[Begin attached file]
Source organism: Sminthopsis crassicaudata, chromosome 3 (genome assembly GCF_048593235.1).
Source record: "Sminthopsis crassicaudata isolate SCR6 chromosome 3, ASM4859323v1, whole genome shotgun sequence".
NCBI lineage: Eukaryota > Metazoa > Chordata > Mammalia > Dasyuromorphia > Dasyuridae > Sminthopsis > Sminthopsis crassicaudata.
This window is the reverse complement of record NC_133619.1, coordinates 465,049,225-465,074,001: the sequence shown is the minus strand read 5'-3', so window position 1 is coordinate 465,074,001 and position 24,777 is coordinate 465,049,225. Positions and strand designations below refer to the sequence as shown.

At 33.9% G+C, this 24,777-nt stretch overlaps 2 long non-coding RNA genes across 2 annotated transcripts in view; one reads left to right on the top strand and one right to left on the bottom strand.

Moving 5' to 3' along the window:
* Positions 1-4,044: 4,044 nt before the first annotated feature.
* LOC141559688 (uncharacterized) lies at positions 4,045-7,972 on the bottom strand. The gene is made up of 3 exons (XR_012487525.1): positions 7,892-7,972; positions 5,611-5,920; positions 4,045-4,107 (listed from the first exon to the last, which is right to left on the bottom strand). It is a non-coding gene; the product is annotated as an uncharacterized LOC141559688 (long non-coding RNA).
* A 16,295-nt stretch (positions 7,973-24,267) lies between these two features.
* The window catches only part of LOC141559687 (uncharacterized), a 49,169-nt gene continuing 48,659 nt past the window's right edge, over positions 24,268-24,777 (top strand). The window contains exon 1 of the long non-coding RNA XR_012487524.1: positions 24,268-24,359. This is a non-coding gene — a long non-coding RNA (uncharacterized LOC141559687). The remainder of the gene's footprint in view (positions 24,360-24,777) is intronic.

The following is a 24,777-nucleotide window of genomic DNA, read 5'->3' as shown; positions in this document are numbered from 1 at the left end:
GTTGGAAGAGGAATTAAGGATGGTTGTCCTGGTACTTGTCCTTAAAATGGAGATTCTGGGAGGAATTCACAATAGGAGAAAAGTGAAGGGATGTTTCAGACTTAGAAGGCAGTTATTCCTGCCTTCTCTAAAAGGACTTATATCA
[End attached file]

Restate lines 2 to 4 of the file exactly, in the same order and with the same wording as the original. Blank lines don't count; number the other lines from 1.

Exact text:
Source record: "Sminthopsis crassicaudata isolate SCR6 chromosome 3, ASM4859323v1, whole genome shotgun sequence".
NCBI lineage: Eukaryota > Metazoa > Chordata > Mammalia > Dasyuromorphia > Dasyuridae > Sminthopsis > Sminthopsis crassicaudata.
This window is the reverse complement of record NC_133619.1, coordinates 465,049,225-465,074,001: the sequence shown is the minus strand read 5'-3', so window position 1 is coordinate 465,074,001 and position 24,777 is coordinate 465,049,225. Positions and strand designations below refer to the sequence as shown.